- Gross v. Commissioner T.C. Memo 1999-254, aff’d 272 F. 3d 333 (6th Cir. 2001cert denied, 537 U.S. 827 (2002) (Corp)
The Gross court case(#14) set a precedent for not tax affecting an S-corp. This case was affirmed in the 6th Circuit and the U.S. Supreme Court refused to hear the case and let the earlier decision stand. Cases #8 to #13 all reaffirmed not tax affecting an S-Corps. Case #7 (Kress) was a win by the taxpayer related to tax affecting. Both the taxpayer and the government experts tax affected on this case. The court made no direct ruling on tax affecting, but accepted valuations by both parties. This is a U.S. District Court Case for Eastern Wisconsin but does not have national implications. Case #6 the taxpayer tax affected and the IRS did not supply a valuation in one instance and in the other instance the court found the taxpayer’s appraisal to be more on point with tax affecting. Most recently the Michael Jackson case (#2) rejected tax affecting. Cases #1, #3, #4, and #5 are all government losses on business valuation cases. The point to be made is that in recent history (2019 to today) in terms of valuation the government has consistently gone to court on cases (#1 to #7) and lost in court on the valuation issues, although being sustained on tax affecting with exceptions of cases #6 and #7 when the issue was in play.
Where does this leave you?
See the IRS Job Aid on S-Corps and the IRS Job Aid on Discounts for Lack of Marketability. Since an S-corp has some significant additional risks such as no distributions and having to pay taxes on what could have been distributed, distributions not covering taxes, distributions covering only taxes, distributions not 100% distributed, limited to only one class of stock, limited to the number of shareholders, and other issues the IRS with example 2 on page 19 of the IRS Job Aid on S-Corps makes the case for a higher DLOM for an S-corp. The additional risks may also impact the discount rate applied to the income approach. For these and other reasons, the IRS is out to determine a reasonable determination of fair market value. You may not approach the issue the same way, but you may end up with a number that the IRS deems to be reasonable. To avoid conflict, you may want to consider federal S-corp valuations without tax affecting and instead impacting the discount rate and the DLOM. This is a grossly simplified commentary but points out that two parties can take quite different approaches and end up with values very similar to each other.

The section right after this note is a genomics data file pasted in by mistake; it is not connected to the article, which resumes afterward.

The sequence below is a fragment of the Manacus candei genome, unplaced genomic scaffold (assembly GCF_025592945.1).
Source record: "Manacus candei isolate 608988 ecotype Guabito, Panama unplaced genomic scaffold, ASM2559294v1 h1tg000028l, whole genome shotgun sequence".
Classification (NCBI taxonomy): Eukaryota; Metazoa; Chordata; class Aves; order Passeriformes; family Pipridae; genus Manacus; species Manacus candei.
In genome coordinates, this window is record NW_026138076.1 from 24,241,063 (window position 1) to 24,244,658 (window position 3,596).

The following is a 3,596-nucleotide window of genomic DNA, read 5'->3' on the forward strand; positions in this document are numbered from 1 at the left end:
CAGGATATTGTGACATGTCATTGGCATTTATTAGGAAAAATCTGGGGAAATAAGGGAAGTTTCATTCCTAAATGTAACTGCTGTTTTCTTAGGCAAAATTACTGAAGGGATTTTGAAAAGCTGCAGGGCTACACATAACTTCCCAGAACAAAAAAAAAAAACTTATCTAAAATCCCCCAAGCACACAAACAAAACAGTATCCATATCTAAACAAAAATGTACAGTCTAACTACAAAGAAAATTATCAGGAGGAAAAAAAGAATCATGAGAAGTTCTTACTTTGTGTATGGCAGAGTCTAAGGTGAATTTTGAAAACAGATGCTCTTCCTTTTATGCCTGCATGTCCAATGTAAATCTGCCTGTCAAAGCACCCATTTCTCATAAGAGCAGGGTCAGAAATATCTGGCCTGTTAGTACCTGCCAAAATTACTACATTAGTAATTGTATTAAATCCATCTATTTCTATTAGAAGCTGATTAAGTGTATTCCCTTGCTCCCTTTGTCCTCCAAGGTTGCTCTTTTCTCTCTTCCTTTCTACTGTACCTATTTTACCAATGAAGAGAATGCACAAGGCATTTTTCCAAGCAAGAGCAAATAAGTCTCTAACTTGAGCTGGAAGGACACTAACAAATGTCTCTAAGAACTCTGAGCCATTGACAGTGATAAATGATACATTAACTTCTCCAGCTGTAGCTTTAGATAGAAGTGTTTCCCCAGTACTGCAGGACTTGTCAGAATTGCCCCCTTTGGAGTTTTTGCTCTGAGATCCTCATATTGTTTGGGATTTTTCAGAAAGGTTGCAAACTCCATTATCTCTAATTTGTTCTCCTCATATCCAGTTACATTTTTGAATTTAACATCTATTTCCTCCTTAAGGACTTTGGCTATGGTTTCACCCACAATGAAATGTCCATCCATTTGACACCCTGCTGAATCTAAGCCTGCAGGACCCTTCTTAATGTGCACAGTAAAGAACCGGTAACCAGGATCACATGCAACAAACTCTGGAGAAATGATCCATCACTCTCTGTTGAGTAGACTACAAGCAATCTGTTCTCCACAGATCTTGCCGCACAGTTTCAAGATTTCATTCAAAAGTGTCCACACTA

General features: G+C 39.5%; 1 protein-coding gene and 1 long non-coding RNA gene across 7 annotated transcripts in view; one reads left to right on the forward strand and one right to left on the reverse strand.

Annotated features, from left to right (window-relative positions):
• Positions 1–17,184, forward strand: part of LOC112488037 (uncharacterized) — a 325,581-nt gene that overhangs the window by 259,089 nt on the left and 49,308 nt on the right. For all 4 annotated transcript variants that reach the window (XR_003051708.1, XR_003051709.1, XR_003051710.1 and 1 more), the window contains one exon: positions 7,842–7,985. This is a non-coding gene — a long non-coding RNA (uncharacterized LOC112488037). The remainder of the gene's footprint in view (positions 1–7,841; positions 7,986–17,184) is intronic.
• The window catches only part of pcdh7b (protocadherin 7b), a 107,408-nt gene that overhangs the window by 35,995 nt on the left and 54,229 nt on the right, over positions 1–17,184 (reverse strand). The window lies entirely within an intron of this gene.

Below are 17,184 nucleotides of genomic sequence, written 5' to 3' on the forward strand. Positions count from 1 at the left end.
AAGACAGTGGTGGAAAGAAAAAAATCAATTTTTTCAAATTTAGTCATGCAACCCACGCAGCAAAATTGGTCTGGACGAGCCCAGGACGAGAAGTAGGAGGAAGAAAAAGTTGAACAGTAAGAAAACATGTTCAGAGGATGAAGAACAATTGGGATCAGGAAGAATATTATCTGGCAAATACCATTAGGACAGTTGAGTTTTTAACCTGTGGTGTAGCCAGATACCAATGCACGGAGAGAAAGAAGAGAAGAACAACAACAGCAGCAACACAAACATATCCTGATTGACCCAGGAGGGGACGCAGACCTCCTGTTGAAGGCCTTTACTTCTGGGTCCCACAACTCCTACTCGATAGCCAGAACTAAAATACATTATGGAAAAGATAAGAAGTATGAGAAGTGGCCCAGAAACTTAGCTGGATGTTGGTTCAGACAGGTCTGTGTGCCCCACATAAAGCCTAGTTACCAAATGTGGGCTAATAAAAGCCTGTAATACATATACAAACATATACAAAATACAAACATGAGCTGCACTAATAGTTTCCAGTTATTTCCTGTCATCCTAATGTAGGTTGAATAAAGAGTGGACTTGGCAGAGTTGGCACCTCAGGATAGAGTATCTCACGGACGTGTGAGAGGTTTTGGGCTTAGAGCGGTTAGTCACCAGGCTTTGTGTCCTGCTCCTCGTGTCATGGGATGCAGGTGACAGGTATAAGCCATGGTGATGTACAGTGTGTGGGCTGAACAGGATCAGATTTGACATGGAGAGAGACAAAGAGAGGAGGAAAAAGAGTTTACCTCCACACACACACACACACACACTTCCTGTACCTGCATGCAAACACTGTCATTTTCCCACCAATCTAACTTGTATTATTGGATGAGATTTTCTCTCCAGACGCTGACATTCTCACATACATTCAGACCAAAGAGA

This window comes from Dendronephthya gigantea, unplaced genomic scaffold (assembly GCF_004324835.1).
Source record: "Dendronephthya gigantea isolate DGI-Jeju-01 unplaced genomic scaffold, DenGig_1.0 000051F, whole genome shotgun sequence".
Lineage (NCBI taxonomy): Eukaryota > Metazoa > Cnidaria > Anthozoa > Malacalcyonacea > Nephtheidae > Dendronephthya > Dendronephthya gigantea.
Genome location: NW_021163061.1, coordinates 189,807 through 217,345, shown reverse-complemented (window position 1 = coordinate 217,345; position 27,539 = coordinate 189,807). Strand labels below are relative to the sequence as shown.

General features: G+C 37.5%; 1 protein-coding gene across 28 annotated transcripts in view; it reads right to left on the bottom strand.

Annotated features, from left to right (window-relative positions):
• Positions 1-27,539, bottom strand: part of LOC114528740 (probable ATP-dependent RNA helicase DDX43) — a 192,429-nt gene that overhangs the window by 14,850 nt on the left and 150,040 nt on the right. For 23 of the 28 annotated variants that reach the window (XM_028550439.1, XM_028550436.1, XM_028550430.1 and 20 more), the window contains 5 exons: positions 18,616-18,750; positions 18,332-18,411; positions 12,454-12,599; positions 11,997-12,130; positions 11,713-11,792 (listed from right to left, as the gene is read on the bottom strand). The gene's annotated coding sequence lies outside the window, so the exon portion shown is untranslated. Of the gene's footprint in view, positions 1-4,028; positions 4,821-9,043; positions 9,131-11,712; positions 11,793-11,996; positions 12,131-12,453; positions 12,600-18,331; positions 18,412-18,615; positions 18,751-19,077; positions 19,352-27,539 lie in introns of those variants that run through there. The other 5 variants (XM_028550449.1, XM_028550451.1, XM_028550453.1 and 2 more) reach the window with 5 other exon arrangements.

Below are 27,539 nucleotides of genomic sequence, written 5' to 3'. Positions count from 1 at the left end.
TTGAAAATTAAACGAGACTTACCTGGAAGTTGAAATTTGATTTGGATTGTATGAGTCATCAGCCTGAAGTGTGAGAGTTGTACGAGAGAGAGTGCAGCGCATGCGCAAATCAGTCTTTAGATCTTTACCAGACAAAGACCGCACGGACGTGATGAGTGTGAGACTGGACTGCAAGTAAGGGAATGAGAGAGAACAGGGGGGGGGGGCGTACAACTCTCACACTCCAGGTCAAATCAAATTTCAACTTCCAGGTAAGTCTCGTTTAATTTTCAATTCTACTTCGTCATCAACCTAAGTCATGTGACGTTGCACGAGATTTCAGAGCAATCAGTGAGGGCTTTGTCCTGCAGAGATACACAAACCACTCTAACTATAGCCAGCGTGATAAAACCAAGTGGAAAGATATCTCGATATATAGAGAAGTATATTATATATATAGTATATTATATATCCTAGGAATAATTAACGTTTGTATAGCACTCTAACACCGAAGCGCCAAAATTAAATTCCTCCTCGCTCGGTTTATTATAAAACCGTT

I welcome feedback on this commentary. What do you think? My intention is to help you negotiate the complexities of federal fair market value valuations of S-corp entities and avoid conflicts with the IRS.
[i] https://www.amazon.com/Business-Valuations-IRS-Michael-Gregory/dp/1945148020 (423-433 and 436-441)
[ii] https://www.amazon.com/Business-Valuations-IRS-Michael-Gregory/dp/1945148020 (419-423 and 433-435)
About the author
Mike Gregory is a professional speaker, an author, and a mediator. You may contact Mike directly at email@example.com and at (651) 633-5311. Mike has written 12 books (and co-authored two others) including his latest book, The Collaboration Effect: Overcoming Your Conflicts, and The Servant Manager, Business Valuations and the IRS, and Peaceful Resolutions that you may find helpful. [Michael Gregory, ASA, CVA, NSA, MBA, Qualified Mediator with the Minnesota Supreme Court]